National Tea Company v. the Marseille, 142 F. Supp. 415 (S.D.N.Y. 1956)

US District Court for the Southern District of New York - 142 F. Supp. 415 (S.D.N.Y. 1956)
June 22, 1956

142 F. Supp. 415 (1956)

NATIONAL TEA COMPANY, All-Brite Trading Corporation and Consolidated Foods Corporation, Libellants,
THE MARSEILLE, her engines, tackle, etc.
Compagnie de Navigation Cyprien Fabre, Respondent.

United States District Court S. D. New York.

June 22, 1956.

Bigham, Englar, Jones & Houston, New York City, William F. Andersen, New York City, of counsel, for libellants.

Burlingham, Hupper & Kennedy, New York City, Elliott B. Nixon, Jr., New York City, of counsel, for respondent.

LEVET, District Judge.

The respondent, Compagnie de Navigation Cyprien Fabre, moves to transfer this admiralty suit to the Eastern District of Louisiana pursuant to Title 28 U.S.C.A. ยง 1404(a), which provides:

"For the convenience of parties and witnesses, in the interest of justice, a district court may transfer any civil action to any other district or division where it might have been brought."

The libellants seek to recover in this suit for alleged damage to goods shipped *416 on a French steamship from ports in the Mediterranean to New Orleans, Louisiana and Houston, Texas. The libellants are three foreign corporations, two of which are incorporated in California, whereas the third is incorporated in Illinois. It does not appear that any one of the three libellants has filed a certificate of doing business in the State of New York.

The respondent is a foreign corporation organized and existing under the laws of France. It has agents handling its affairs in New York, New Orleans and Houston and is subject to process in any of the aforementioned cities. It appears that the respondent's general agent is located in this district. The respondent also operates vessels which regularly dock in New York City, although respondent's counsel alleges in his affidavit that the steamship involved in this suit, to wit, the S.S. Marseille, has not called at New York since February, 1951.

It is also alleged in the moving affidavit that the respondent's witnesses, including the officers and crew of the S.S. Marseille, reside in, or are available at, New Orleans, Louisiana and Houston, Texas, and that it would be more convenient to obtain their testimony in New Orleans. However, the names and whereabouts of these witnesses are not included in the affidavit, nor is there any general showing as to what the respondent proposes to prove by such witnesses. The respondent's counsel also states that the relevant documentary evidence, including bills of lading, tally slips, stowage plan, log books, etc., are kept either at the offices of respondent's agents in New Orleans and Houston or on board the S.S. Marseille, and not in New York. Counsel for the libellants argues that it does not appear that the documentary evidence is available in New Orleans and has submitted annexed to his opposing affidavit a copy of a letter, dated February 8, 1955, signed by respondent's New Orleans agent, in which it is stated by said agent that it did not possess an extract of the log and stowage particulars of the S.S. Marseille with respect to the voyage in question.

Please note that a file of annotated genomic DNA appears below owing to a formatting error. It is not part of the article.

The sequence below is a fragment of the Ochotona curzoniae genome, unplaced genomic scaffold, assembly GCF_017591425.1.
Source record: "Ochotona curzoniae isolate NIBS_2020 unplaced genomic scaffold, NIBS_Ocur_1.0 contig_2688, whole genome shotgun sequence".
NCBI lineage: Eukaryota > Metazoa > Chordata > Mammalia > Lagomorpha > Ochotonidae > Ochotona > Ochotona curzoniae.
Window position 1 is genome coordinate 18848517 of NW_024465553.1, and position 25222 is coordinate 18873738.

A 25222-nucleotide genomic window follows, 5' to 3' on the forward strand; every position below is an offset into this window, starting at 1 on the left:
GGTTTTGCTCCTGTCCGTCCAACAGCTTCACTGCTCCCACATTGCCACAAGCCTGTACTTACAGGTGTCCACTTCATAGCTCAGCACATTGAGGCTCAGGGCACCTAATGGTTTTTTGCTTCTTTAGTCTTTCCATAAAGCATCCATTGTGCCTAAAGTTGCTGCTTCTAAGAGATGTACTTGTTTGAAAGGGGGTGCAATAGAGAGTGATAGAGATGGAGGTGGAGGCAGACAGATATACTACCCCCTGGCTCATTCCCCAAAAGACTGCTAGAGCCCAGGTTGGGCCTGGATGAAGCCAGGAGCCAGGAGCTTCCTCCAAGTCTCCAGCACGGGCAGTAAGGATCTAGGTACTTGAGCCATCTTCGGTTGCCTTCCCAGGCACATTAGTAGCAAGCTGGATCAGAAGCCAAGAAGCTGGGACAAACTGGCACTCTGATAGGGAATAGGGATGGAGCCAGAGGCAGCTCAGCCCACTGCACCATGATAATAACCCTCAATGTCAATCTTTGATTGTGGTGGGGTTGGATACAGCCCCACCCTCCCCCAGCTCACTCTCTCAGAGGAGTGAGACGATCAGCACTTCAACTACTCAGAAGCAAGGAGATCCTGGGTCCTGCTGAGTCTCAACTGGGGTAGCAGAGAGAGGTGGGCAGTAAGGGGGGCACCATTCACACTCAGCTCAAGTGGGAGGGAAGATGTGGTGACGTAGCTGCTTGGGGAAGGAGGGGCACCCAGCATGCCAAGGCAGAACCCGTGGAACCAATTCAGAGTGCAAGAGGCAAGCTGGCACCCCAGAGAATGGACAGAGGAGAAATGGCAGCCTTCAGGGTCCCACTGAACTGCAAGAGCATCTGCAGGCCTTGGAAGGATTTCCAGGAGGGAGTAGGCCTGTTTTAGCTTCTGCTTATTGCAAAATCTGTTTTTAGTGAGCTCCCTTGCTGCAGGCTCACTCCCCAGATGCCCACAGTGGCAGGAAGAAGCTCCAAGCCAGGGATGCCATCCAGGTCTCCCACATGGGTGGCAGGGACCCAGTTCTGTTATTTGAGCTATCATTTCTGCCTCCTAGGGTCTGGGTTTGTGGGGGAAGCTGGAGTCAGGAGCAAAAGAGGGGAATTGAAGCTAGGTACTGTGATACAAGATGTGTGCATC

The general rule with respect to motions to transfer suits to other forums is that the plaintiff's choice of forum should rarely be disturbed unless the balance of convenience is strongly in favor of the defendant. Gulf Oil Corp. v. Gilbert, 330 U.S. 501, 67 S. Ct. 839, 91 L. Ed. 1055; Ford Motor Co. v. Ryan, 2 Cir., 1950, 182 F.2d 329. The defendant has the burden of overcoming the plaintiff's venue privilege by showing who its witnesses are and, in general, what plaintiff proposes to prove by such witnesses. Savage v. Kaiser Motors Corp., D.C. Minn.1953, 116 F. Supp. 433; Jenkins v. Wilson Freight Forwarding Co., D.C. S.D.N.Y.1952, 104 F. Supp. 422. It is only in exceptional cases that relief will be granted under the statute. Lucas v. New York Cent. R. Co., D.C.S.D.N.Y. 1950, 88 F. Supp. 536. It has also been held that Section 1404(a) is applicable to suits in admiralty. Arrowhead Co. v. The Aimee Lykes, 2 Cir., 193 F.2d 83.

In applying the aforementioned principles to the facts as set forth in the papers submitted to the Court, it does not appear that the respondent has sustained its burden of establishing that the balance of convenience strongly preponderates in its favor so as to justify a transfer of this suit to New Orleans. The respondent has failed to apprise the Court of the names and whereabouts of its key witnesses and the general facts to which they will testify, nor has respondent shown that the officers and crew of the S.S. Marseille during the voyage in question are still attached to said ship and not now assigned to one of respondent's vessels which regularly dock in New York. Respondent has not established that the documentary evidence upon which it will rely in this suit is located in New Orleans.

The libellant's choice of forum is a substantial privilege and this Court will not speculate upon the basis of the statements set forth in the moving affidavit that the convenience of the parties and *417 witnesses would best be served by a transfer of this suit to New Orleans. Accordingly, respondent's motion to transfer this suit to the Eastern District of Louisiana at New Orleans is denied.

So ordered.

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